Josef (Commander) of Austria, and the Order of St. Sauvenr. On his return to England from the Crimea he received the degree of LL.D from the University of Dublin. Of the first edition of lus "Letters from the Crimea/' published in 1855-6, upwards of 20,000 copies were sold at once. An enlarged edition, published in 1857, and partly re- written, had also a very large sale. His " Diary in India'* went through four editions very speedily ; and " My Diary North and South," con- taining his experiences of the United States during the Civil War, was equally successful. He has also written a sequel to the latter; "Canada: its Defences;" a treatise on " Eifle Clubs and Volunteer Corps/* at the very out- set of the movement, in which he insisted on the futility of the former and the value of the latter organiz- ations ; an accotmt of " The Great Eastern and the Atlantic Cable ; " a volume de luxe, entitled the "Wed- ding at Windsor;" a novel entitled "The Adventures of Dr. Brady;" "My Diary in the East/' giving an account of the voyage of the Prince and Princess of Wales in Egypt, their visit to Turkey, to the Crimea, to Athens, and Corfu, in which he accompanied their Royal Highnesses ; " My Diary in the liast Great War," which contains the personal narrative of the writer's life whilst he was attached to the Crown Prince's staff; and "The Prince of Wales's Tour in India," 1877. He has also con- tributed largely to periodical litera- ture, and to the columns of the Timea, as well as to those of his own paper. Mr. Russell unsuccess- f ally contested Chelsea in the Con- servative interest in 1869; and conducted the preliminary negotia- tions, and arranged for tiie found- ing, of the Daily Express, the Dublin organ of the Irish Conservatives. He published in 1882 "Hespero- then: Notes from the West" (2 Tols.), being a narrative of his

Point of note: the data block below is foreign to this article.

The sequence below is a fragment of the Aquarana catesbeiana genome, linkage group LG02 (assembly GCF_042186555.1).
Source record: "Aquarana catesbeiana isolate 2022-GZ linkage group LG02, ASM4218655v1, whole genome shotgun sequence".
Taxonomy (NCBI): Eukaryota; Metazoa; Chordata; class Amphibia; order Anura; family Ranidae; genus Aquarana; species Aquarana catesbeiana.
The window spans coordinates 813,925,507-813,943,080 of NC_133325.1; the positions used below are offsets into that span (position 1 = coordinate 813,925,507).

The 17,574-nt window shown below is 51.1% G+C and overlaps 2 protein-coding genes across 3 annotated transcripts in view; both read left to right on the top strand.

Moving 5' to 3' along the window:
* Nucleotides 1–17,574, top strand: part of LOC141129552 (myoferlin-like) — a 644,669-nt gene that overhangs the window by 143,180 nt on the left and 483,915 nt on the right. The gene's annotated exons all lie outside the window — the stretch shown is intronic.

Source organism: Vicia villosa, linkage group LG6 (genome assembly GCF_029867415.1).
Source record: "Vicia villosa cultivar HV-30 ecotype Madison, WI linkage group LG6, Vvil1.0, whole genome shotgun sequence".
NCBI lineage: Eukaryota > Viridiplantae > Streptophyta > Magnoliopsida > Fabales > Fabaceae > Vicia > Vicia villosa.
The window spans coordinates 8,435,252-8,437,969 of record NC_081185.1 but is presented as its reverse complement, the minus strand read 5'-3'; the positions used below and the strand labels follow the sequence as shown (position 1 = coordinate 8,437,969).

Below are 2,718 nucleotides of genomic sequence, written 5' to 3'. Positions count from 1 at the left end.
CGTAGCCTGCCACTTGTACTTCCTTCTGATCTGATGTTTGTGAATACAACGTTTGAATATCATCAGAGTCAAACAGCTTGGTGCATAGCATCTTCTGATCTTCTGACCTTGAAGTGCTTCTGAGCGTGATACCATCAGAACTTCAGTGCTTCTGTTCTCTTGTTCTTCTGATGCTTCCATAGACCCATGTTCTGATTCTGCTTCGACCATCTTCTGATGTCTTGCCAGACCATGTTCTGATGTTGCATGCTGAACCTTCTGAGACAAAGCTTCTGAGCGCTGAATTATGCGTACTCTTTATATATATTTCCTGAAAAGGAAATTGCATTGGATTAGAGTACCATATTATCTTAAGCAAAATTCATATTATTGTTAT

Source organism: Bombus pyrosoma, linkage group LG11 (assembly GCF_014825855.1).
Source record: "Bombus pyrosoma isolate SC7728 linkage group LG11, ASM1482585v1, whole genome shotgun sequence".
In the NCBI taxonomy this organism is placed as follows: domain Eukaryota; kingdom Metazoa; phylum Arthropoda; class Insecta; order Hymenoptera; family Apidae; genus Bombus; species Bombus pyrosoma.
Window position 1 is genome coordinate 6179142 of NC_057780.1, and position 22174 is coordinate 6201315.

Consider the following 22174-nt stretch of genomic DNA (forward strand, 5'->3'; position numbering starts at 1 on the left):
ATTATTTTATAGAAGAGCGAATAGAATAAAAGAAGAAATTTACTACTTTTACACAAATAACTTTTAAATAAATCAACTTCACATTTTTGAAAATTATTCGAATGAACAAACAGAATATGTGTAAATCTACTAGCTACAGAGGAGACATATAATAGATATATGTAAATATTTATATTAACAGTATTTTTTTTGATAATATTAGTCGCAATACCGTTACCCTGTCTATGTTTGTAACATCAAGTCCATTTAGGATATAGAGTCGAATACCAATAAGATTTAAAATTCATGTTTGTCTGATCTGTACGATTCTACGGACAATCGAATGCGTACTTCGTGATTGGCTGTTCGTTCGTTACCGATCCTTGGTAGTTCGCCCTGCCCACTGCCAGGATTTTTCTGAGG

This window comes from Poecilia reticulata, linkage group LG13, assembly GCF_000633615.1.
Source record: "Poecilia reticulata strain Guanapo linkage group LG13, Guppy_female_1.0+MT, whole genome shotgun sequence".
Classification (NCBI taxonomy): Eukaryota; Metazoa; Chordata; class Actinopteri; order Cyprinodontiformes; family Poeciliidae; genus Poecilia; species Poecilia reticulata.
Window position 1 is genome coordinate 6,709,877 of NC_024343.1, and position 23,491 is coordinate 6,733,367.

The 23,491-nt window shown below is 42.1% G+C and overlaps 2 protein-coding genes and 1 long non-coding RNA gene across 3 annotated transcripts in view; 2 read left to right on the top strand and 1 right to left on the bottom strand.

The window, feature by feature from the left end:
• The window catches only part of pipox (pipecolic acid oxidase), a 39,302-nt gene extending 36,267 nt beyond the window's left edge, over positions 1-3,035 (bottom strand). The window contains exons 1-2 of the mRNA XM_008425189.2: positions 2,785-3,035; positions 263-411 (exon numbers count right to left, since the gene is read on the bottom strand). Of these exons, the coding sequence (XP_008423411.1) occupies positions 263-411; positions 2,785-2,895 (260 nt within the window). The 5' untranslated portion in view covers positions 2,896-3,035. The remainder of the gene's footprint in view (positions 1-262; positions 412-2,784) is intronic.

experience as a companion of the Duke of Sutherland in his trip across the North American con- tinent.
RUSSIAS, Emperor and Auto- crat OP ALL THE. (See Alexan- der III.)
RUTLAND (Duke of), Charles Cecil John Manners, K.G., eldest son of the late duke, born May IG, 1815, and educated at Eton and Trinity College, Cambridge ; is honorary Colonel of the Leicester- shire Militia, and Lord-Lieutenant of that county. As Marquis of Granby he was one of the members in the Conservative interest for Stamford from Aug., 1837, till July, 1852, when he was returned for North Leicestershire, which he con- tinued to represent till he succeeded his father in the dukedom, Jan. 20, 1857. He opposed the Free Trade Measures of Sir Robert Peel in 1845-6, and it is understood that the leadership of the Conservative party in the Lower House was offered to him on the death of Xord G. Ben- tinck. His Grace, who was Lord of the Bedchamber to the late Prince Albert from 1843 till 1846, was made a Knight of the Garter, Feb. 15, 1867.
RYAN, The Rioht Rev. Vincent William, D.D., son of the late Mr. John Ryan, an officer of a regiment of the line, was born about 1816, and educated at Magdalen Hall, Oxford (B.A. 1840, M.A. 1848). Having held a small cure in one of the Channel Islands, he became suc- cessively head of the Liverpool Institution, Principal of the Train- ing College at Highbury, and in 1854 Bishop of the newly-founded see of Mauritius, which includes that island and its dependencies. He resigned his see in 1868, and returning to England, held the rectory of St. Nicholas, Guildford, from Feb., 1869, to May, 1870, when he was presented to the vicarage of Bradford. Dr. Ryan was Archdea- con of Craven from April, 1875, till 1880, when he was presented to the